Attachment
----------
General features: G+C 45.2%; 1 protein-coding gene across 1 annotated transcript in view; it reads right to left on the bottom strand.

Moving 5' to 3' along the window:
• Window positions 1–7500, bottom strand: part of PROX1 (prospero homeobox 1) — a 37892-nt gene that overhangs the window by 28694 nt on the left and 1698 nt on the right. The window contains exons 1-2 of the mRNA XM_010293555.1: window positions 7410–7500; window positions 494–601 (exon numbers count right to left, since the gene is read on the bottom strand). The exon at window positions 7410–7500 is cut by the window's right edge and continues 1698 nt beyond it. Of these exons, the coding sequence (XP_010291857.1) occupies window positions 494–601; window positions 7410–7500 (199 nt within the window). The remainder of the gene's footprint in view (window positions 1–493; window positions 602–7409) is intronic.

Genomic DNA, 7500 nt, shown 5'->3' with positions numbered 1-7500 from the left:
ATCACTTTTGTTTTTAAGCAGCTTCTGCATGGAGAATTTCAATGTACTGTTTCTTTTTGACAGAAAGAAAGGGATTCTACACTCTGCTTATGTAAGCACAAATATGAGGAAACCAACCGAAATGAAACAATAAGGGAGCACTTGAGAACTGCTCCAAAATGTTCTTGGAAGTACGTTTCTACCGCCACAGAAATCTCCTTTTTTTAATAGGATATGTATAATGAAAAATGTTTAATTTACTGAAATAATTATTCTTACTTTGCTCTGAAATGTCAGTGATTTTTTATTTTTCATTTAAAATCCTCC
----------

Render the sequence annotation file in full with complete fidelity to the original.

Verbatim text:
General features: G+C 45.2%; 1 protein-coding gene across 1 annotated transcript in view; it reads right to left on the bottom strand.

Moving 5' to 3' along the window:
• Window positions 1–7500, bottom strand: part of PROX1 (prospero homeobox 1) — a 37892-nt gene that overhangs the window by 28694 nt on the left and 1698 nt on the right. The window contains exons 1-2 of the mRNA XM_010293555.1: window positions 7410–7500; window positions 494–601 (exon numbers count right to left, since the gene is read on the bottom strand). The exon at window positions 7410–7500 is cut by the window's right edge and continues 1698 nt beyond it. Of these exons, the coding sequence (XP_010291857.1) occupies window positions 494–601; window positions 7410–7500 (199 nt within the window). The remainder of the gene's footprint in view (window positions 1–493; window positions 602–7409) is intronic.

Genomic DNA, 7500 nt, shown 5'->3' with positions numbered 1-7500 from the left:
ATCACTTTTGTTTTTAAGCAGCTTCTGCATGGAGAATTTCAATGTACTGTTTCTTTTTGACAGAAAGAAAGGGATTCTACACTCTGCTTATGTAAGCACAAATATGAGGAAACCAACCGAAATGAAACAATAAGGGAGCACTTGAGAACTGCTCCAAAATGTTCTTGGAAGTACGTTTCTACCGCCACAGAAATCTCCTTTTTTTAATAGGATATGTATAATGAAAAATGTTTAATTTACTGAAATAATTATTCTTACTTTGCTCTGAAATGTCAGTGATTTTTTATTTTTCATTTAAAATCCTCC